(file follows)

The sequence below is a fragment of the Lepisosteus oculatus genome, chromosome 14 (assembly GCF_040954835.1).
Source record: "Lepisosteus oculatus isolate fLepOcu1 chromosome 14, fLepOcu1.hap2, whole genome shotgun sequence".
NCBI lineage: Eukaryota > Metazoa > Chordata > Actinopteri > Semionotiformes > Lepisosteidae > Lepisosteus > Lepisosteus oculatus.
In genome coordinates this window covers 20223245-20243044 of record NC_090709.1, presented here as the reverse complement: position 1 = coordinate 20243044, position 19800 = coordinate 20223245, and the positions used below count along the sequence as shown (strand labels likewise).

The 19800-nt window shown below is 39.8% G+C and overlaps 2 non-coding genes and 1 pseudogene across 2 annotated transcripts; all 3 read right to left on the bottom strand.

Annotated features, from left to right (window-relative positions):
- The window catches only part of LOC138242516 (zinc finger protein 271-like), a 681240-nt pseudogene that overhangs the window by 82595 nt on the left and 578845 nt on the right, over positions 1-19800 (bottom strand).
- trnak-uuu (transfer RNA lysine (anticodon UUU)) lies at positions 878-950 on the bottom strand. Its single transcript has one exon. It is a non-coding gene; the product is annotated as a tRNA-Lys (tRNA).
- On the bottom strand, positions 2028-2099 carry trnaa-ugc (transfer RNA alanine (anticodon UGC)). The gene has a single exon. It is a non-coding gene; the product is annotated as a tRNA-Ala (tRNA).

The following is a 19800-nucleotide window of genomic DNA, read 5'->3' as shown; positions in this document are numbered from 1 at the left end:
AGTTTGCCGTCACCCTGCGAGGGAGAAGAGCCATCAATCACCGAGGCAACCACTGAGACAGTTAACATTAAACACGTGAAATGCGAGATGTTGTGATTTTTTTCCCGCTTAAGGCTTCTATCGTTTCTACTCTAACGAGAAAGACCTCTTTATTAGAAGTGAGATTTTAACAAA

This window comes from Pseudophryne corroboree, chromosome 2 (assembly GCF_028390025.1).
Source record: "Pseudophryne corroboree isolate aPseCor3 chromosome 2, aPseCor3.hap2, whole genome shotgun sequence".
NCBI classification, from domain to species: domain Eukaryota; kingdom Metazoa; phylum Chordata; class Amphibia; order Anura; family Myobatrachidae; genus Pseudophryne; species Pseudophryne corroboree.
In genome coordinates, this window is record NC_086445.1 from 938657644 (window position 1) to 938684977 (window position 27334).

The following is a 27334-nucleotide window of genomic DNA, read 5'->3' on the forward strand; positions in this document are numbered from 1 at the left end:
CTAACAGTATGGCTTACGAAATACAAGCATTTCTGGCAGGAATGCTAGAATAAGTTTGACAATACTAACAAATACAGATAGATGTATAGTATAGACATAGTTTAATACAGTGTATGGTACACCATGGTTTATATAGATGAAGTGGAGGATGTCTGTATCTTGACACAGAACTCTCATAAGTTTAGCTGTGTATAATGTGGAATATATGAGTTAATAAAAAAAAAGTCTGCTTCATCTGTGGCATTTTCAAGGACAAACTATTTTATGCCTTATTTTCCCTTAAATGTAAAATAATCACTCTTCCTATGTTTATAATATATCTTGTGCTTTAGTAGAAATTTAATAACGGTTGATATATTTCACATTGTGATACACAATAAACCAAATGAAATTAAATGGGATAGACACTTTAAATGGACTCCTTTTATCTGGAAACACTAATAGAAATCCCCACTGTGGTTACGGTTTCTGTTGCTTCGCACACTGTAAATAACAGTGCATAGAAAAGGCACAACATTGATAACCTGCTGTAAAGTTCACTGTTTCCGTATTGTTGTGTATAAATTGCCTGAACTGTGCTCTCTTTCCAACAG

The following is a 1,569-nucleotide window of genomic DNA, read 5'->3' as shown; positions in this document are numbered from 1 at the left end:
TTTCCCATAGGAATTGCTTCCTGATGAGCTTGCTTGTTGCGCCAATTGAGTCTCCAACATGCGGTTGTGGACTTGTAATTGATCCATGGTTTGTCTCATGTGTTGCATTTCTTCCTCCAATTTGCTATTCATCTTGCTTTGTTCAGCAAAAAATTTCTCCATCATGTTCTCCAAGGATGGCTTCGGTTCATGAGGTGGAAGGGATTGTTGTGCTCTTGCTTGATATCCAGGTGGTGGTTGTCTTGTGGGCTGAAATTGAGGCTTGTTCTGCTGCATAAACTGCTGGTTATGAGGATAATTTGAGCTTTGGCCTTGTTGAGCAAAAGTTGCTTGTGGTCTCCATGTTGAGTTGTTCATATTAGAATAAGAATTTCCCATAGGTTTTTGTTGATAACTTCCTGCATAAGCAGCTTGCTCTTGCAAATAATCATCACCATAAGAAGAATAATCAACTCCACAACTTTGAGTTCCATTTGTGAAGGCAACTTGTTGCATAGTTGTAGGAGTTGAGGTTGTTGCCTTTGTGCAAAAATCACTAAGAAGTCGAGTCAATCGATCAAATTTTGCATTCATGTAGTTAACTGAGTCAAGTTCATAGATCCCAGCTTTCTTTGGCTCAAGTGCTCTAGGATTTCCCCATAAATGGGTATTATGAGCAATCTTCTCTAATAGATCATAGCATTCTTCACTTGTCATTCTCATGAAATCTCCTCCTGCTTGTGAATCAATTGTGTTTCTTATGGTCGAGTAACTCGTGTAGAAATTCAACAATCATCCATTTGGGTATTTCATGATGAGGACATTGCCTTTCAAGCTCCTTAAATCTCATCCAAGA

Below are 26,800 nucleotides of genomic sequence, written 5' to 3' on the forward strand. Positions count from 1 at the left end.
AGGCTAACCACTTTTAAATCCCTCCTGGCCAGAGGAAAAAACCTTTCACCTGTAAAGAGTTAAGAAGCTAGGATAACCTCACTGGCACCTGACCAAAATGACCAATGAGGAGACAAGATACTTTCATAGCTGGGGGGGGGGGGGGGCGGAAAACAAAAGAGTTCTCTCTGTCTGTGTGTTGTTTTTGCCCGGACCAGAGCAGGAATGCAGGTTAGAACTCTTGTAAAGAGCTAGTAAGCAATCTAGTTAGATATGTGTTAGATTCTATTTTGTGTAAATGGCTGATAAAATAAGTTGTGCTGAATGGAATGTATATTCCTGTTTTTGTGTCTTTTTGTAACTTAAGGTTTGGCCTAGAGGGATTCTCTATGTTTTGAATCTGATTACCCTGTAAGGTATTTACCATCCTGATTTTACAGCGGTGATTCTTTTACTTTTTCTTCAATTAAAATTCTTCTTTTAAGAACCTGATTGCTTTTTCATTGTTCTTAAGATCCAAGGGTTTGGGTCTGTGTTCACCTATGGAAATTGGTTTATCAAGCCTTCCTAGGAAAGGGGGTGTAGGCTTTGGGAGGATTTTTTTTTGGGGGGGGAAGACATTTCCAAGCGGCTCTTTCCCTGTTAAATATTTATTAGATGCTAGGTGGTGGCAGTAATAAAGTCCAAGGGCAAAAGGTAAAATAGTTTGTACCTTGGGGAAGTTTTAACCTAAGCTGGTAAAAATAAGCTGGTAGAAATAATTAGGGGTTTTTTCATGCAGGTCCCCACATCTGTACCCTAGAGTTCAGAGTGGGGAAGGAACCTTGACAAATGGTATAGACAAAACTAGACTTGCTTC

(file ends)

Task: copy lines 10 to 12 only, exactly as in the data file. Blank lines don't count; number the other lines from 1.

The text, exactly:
The following is a 19800-nucleotide window of genomic DNA, read 5'->3' as shown; positions in this document are numbered from 1 at the left end:
AGTTTGCCGTCACCCTGCGAGGGAGAAGAGCCATCAATCACCGAGGCAACCACTGAGACAGTTAACATTAAACACGTGAAATGCGAGATGTTGTGATTTTTTTCCCGCTTAAGGCTTCTATCGTTTCTACTCTAACGAGAAAGACCTCTTTATTAGAAGTGAGATTTTAACAAA

This window comes from Pseudophryne corroboree, chromosome 2 (assembly GCF_028390025.1).